It dawned on me recently what a scam I’ve had going on for years, as someone who loves to cook. Division of labor in my house has been peaceful, actually joyful, as my husband is always happy to eat homemade food, and the excuse of preparing a meal has gotten me out of vacuuming, doing taxes, organizing, washing dishes, and countless other chores that I find torturous, but that, in value added to the home, my husband somehow equates with cooking.
The ludicrousness of what I’m getting away with was raised to new levels one weekend recently, when my in-laws were visiting from out of town. They had come to help my husband prepare the house for our baby, due in a month and a half. This latter fact, of course, exempted me from any cleaning or painting duties, as first-time pregnancies are often kindly indulged in this way; yet the fact that I was planning a few meals seemed to suggest that I was ready for canonization. “We can run to the store for you, if you get tired,” my husband offered, looking particularly tired himself in his paint-speckled glasses. But I bravely forged ahead.
As the rest of the team sanded woodwork and stripped old paint, I was tasting imported buffalo mozzarella and inhaling the perfume of fresh basil at Wegman’s. As a patch of ceiling unexpectedly came down on their heads, I serenely simmered tomato sauce that I would later turn into a seafood stew. As they ran out of supplies and made the umpteenth trip to Lowe’s, I sat at the kitchen table, listening to NPR and paring artichokes. In the few moments that I put my feet up with a glass of cranberry juice, reading the paper and guiltily listening to the huffing and puffing taking place upstairs, I was encouraged by my father-in-law, who passed through the living room, still wearing his ventilator. “Good—you should be resting!” he said.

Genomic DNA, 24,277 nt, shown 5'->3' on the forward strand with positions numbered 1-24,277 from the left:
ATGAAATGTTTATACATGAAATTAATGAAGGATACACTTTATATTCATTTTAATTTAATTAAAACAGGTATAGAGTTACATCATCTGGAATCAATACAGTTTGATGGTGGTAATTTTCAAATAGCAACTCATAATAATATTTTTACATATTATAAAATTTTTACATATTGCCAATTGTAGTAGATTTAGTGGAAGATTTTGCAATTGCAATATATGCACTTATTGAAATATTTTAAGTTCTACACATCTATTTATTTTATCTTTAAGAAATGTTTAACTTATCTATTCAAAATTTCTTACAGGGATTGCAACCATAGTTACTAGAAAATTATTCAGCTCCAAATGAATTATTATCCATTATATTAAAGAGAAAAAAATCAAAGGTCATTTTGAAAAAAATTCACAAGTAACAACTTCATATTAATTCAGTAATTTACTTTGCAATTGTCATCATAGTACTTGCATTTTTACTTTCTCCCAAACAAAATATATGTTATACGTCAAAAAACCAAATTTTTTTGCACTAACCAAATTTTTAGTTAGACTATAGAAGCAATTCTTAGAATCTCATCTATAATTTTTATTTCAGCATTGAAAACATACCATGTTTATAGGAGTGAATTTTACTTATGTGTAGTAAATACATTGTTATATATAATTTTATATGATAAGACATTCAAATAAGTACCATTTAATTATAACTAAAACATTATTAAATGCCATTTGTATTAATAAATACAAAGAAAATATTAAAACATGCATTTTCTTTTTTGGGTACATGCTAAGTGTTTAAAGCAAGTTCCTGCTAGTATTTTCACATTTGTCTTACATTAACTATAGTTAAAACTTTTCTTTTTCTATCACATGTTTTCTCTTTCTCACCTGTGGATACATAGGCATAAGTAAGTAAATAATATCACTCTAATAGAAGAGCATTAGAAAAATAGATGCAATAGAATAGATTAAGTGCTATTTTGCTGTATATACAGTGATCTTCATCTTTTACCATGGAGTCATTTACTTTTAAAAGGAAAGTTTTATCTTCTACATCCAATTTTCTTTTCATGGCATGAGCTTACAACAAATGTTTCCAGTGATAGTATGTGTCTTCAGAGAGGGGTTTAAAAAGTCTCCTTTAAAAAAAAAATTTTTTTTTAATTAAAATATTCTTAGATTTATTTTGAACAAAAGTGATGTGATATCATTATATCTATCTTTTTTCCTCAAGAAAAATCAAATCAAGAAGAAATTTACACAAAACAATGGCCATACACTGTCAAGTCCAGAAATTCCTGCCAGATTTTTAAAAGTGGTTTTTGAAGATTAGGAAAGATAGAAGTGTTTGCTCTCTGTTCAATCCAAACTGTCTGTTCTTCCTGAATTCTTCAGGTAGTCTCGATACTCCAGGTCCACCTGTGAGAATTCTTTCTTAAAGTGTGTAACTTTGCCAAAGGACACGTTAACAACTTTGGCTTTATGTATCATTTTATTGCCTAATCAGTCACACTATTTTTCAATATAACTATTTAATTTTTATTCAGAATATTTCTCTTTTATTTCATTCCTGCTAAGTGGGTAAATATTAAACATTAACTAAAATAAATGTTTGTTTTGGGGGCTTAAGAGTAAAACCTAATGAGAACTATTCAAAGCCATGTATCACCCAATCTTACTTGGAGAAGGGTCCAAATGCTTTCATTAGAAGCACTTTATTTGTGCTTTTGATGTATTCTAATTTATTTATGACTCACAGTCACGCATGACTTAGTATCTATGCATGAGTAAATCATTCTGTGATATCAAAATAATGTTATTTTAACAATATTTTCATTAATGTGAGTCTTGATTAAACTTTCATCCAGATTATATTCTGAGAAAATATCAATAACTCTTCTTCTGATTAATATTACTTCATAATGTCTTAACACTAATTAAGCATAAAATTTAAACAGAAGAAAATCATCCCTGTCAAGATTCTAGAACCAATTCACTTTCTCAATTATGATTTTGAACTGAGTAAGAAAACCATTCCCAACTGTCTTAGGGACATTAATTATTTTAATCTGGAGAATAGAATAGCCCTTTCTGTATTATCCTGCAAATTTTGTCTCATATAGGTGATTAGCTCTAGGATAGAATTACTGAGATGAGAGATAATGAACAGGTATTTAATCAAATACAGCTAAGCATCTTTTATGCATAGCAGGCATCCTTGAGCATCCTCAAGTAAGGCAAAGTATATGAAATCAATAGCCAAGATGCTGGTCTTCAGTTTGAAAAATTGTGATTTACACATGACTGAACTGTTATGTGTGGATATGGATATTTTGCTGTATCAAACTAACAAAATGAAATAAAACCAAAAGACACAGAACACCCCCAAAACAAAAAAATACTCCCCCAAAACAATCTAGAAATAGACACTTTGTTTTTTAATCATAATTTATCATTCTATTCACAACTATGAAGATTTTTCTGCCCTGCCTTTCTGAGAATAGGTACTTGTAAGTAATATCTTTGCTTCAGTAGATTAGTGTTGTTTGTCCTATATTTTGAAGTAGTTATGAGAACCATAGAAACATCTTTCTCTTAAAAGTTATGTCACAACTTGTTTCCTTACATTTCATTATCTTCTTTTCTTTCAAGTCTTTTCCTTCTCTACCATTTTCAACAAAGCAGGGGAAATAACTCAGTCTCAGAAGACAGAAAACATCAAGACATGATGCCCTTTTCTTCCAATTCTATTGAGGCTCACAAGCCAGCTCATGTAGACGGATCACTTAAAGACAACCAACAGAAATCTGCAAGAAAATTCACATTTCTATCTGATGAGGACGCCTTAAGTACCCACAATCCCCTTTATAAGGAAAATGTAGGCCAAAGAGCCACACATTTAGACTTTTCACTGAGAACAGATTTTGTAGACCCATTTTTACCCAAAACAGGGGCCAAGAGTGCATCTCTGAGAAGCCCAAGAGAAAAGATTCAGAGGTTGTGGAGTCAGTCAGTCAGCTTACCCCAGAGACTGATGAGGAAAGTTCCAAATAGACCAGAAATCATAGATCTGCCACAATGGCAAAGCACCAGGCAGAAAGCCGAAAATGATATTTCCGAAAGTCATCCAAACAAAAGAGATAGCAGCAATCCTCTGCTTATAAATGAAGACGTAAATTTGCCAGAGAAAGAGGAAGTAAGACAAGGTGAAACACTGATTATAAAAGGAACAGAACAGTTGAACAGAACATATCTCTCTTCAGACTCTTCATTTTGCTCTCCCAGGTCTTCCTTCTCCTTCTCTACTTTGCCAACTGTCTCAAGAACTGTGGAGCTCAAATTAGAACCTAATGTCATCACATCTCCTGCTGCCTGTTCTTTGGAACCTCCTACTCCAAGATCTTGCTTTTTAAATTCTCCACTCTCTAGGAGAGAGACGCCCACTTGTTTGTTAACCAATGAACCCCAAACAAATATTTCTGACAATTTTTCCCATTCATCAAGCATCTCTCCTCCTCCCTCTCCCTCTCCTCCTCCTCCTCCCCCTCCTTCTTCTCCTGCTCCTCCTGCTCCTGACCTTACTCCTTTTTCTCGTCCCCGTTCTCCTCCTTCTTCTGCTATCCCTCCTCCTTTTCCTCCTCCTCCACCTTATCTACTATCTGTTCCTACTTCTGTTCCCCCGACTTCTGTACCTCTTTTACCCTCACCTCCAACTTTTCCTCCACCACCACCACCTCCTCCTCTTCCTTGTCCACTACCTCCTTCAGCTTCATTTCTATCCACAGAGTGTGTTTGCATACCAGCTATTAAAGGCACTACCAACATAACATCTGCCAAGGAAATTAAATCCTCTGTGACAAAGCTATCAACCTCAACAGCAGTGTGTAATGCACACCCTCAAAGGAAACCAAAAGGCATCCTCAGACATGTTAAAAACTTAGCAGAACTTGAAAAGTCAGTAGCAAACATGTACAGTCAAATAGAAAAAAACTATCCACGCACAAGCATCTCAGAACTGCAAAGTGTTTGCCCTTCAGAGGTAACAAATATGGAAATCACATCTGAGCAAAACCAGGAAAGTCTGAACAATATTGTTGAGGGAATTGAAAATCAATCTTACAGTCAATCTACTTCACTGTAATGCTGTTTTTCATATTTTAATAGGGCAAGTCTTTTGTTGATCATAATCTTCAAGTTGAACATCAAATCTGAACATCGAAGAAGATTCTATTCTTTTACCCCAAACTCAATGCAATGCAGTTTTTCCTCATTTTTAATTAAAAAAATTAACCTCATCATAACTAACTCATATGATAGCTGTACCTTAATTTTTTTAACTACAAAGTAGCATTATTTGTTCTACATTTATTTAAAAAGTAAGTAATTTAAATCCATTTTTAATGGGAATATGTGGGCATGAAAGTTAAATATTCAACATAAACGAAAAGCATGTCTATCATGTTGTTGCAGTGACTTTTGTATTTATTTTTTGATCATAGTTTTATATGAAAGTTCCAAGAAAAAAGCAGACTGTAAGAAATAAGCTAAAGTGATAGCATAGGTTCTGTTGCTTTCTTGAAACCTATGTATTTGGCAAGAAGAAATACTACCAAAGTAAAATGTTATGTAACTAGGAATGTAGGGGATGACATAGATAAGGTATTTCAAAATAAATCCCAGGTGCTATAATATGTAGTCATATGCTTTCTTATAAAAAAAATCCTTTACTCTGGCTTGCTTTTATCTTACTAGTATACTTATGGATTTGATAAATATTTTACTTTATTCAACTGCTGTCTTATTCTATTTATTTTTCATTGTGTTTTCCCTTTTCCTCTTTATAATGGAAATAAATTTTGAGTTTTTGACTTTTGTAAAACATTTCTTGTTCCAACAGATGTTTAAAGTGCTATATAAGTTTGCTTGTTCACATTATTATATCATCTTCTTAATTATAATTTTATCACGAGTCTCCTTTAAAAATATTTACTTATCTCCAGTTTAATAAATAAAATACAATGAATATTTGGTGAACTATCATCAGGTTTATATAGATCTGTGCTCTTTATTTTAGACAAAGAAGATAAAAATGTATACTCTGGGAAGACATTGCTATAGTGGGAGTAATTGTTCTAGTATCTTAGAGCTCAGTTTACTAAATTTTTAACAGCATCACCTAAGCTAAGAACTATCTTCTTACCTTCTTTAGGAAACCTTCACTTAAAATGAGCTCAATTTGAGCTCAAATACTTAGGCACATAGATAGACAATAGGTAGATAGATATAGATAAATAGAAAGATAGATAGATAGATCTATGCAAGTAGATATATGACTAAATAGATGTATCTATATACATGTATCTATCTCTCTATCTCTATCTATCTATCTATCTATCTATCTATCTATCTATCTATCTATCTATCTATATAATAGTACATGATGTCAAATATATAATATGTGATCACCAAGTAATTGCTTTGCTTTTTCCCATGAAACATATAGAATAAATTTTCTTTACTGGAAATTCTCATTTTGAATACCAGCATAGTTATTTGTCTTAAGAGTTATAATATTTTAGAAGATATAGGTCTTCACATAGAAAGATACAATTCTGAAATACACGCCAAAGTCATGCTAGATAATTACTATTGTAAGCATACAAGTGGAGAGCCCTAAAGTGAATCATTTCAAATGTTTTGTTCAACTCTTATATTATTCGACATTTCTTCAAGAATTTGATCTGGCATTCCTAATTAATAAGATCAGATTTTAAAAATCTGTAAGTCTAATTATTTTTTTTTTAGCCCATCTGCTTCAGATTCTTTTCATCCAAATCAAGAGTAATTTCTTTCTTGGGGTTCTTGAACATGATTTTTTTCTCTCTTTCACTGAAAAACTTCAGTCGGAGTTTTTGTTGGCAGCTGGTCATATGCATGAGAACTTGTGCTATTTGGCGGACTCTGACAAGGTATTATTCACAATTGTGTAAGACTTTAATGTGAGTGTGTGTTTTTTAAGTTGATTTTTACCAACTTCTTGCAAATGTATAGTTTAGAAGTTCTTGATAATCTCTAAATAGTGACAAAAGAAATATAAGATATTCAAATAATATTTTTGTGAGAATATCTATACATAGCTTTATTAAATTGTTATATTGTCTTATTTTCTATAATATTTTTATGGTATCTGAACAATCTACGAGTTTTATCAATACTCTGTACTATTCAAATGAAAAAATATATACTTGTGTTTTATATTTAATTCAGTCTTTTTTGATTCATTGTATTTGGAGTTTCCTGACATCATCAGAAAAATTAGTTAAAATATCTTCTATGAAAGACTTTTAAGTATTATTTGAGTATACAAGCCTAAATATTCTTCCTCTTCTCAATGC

We sat down to dinner late that night, the three of them completely spent and ravenous. They looked at the food with the gratefulness of Dickens-style orphans that had been invited to the king’s banquet. “To the cook,” they cried, as they raised their glasses to toast me. “No, to YOU guys,” I said sheepishly, hardly feeling praise-worthy after the day I had just had—and more importantly, after the day I had just been spared.
Seafood stew for 4
Sauté 3 smashed garlic cloves in a large, wide saucepan in a nice large puddle of olive oil over medium-low heat until bubbling; keep turning as necessary to cook as long as possible without browning. Add 3/4 cup white wine and raise heat to medium; simmer until wine reduces a bit and becomes cloudy. Add 3 cups diced tomatoes and simmer until saucy (it will look sort of dry when it’s ready). Taste and add salt as necessary.
Add 8 scallops, simmer for a few minutes until they start to turn milky. Add 1/2 lb small shrimp and 1/2 lb squid, cut into rings and tentacles. Stir and cook until everything looks mostly done. Finally, add 2 dozen scrubbed clams, raise heat to medium-high, and cover pot. Stir occasionally. When all clams have opened up, serve with chopped fresh parsley over buttered pastina.